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If children are raised in another faith, he notes, “the Catholic parent must show children good example, affirm the core beliefs of both parents’ religious traditions, make them aware of Catholic beliefs and practices and support the children in the faith they practice.” The Wedding Ceremony Because Catholics regard marriage as a sacred event, the church prefers that ecumenical interfaith couples marry in a Catholic church, preferably the Catholic party’s parish church.
If they wish to marry elsewhere, they must get permission from the local bishop. This permission is called a “dispensation from canonical form.” Without it, a wedding not held in a Catholic church is not considered valid.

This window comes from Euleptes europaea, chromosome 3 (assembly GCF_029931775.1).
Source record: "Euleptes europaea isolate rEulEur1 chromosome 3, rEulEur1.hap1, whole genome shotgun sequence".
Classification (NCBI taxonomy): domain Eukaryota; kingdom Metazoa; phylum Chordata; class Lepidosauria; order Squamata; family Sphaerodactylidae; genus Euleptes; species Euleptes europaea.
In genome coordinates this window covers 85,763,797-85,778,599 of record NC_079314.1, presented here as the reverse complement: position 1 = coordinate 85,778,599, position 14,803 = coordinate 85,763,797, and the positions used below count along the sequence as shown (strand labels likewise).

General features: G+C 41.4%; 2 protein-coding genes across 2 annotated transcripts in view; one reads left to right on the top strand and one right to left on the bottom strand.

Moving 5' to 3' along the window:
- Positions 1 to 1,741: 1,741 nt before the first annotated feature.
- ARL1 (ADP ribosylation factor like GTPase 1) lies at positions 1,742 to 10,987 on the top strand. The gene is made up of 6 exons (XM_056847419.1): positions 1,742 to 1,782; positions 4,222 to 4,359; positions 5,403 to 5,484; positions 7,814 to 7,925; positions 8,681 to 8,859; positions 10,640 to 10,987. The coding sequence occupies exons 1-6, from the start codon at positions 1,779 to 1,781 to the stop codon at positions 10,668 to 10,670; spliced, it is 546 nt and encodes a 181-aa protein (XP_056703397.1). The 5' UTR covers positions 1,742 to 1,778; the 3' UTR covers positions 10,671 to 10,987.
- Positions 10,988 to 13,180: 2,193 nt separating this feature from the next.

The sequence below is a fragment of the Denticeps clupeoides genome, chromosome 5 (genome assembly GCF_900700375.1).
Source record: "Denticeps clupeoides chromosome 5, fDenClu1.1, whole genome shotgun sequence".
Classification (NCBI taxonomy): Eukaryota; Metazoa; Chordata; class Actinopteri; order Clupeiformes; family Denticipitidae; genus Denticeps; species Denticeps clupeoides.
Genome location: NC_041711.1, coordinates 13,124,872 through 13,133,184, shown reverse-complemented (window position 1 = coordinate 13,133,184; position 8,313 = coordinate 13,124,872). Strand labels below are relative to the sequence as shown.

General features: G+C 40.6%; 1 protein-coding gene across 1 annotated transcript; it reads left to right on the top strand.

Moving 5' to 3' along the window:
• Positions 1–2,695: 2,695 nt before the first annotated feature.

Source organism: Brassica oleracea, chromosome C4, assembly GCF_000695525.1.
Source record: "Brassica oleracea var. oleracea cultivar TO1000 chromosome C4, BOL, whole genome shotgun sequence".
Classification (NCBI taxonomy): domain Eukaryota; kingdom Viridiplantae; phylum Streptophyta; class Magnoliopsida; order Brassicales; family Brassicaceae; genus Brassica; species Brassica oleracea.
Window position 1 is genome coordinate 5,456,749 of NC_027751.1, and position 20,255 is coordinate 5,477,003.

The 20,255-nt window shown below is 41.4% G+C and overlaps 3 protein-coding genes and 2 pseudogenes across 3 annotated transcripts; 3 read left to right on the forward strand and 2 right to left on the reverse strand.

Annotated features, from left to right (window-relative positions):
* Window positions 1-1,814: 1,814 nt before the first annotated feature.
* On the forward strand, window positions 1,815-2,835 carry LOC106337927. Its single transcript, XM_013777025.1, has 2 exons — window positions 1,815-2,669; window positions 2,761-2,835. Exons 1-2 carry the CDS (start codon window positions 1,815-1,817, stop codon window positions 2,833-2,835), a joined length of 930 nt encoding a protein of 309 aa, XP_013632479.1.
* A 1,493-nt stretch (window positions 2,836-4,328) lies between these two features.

If the non-Catholic is a baptized Christian (not necessarily Catholic), the marriage is valid as long as the Catholic party obtains official permission from the diocese to enter into the marriage and follows all the stipulations for a Catholic wedding.However, Hater adds, “Though they do not participate in the grace of the sacrament of marriage, both partners benefit from God’s love and help [grace] through their good lives and beliefs.” Marriage Preparation Good-quality marriage preparation is essential in helping couples work through the questions and challenges that will arise after they tie the knot.Questions that the engaged couple should consider include in what faith community (or communities) the couple will be involved, how the couple will handle extended family who may have questions or concerns about one spouse’s faith tradition, and how the couple will foster a spirit of unity despite their religious differences Of all the challenges an ecumenical or interfaith couple will face, the most pressing one likely will be the question of how they raise their children. that their marriages will be more challenging from the perspective of faith,” Hater writes. Special challenges exist as well when it comes to raising children in the Catholic faith.” Because of these challenges, the church requires the Catholic party to be faithful to his or her faith and to “make a sincere promise to do all in his or her power” to have their children baptized and raised in the Catholic faith.“In addition, only with his permission can a person, other than a Catholic, receive Communion in church during such a wedding.” Catholic-Jewish Weddings Jews and Christians share a view of marriage as a holy union and symbol of God’s bond with his people.Stricter branches of Judaism, such as Orthodox and Conservative, forbid or strongly discourage Jews from marrying non-Jews and prohibit their rabbis from participating in interreligious marriage ceremonies.